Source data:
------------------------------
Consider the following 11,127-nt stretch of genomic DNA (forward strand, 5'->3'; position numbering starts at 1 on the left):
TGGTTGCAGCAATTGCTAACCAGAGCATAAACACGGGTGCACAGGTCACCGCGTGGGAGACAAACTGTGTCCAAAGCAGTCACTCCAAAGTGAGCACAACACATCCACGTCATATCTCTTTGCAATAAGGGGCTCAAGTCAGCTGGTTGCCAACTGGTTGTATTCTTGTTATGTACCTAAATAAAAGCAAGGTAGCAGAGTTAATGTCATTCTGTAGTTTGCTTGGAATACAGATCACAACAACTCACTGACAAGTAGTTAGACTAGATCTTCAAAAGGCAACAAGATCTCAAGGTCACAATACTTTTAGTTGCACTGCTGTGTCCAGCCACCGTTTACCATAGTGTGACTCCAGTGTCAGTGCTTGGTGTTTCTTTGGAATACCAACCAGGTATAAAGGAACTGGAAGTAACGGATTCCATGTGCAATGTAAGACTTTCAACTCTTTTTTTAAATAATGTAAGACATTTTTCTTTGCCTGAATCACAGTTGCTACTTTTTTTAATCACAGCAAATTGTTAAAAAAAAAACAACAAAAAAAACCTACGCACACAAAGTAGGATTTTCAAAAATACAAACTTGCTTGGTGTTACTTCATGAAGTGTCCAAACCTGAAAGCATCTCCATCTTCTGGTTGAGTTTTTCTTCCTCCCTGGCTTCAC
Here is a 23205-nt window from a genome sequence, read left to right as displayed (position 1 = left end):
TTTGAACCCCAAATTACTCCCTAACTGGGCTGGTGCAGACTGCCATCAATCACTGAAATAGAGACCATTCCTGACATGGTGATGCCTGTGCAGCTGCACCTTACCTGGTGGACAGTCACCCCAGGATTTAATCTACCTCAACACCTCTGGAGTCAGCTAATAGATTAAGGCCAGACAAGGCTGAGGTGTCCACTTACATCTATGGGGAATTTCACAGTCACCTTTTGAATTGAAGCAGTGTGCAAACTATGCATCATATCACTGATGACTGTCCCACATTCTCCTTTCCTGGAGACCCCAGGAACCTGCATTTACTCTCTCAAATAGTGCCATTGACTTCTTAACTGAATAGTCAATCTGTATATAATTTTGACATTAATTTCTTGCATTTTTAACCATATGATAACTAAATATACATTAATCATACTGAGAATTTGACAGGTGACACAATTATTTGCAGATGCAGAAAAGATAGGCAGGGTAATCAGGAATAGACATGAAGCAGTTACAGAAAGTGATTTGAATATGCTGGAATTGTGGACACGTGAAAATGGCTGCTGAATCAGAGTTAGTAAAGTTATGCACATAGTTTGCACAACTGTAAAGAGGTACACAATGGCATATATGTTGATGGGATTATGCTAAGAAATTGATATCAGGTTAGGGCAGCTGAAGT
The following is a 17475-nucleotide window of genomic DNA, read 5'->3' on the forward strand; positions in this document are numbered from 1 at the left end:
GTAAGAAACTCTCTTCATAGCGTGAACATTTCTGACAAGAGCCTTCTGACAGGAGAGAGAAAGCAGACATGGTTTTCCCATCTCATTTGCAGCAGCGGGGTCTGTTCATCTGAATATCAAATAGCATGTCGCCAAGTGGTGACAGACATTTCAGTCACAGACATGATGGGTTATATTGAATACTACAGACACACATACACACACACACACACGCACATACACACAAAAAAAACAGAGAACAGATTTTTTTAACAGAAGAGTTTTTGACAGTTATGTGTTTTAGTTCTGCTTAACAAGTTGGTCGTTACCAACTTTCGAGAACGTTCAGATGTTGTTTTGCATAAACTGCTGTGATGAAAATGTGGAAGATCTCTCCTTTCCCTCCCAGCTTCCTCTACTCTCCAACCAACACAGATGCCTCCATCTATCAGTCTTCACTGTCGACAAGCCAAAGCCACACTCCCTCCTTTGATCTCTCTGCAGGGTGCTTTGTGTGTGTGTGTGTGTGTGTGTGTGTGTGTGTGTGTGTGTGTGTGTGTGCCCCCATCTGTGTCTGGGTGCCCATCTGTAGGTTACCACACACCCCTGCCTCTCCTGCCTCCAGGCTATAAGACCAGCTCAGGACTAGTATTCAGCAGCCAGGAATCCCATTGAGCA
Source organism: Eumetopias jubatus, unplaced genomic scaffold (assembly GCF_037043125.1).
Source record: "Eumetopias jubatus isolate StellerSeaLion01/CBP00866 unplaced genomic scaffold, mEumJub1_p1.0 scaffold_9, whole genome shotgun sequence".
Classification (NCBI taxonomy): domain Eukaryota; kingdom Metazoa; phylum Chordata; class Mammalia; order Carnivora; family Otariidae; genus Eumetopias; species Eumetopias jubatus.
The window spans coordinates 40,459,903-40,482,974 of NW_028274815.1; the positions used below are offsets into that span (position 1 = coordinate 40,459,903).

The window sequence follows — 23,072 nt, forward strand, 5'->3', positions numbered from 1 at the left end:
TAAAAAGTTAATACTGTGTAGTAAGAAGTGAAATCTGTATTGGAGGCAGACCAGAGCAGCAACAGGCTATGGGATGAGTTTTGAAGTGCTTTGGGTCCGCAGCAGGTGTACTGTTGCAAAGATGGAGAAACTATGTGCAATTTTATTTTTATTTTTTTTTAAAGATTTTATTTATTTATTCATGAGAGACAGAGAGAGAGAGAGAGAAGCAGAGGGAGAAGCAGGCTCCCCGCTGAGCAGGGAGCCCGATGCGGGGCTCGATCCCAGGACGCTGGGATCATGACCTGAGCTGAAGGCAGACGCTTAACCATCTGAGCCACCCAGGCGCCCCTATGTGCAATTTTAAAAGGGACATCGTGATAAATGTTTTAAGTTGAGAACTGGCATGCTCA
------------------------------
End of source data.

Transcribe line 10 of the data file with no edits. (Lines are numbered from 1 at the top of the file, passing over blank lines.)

The window spans coordinates 40,459,903-40,482,974 of NW_028274815.1; the positions used below are offsets into that span (position 1 = coordinate 40,459,903).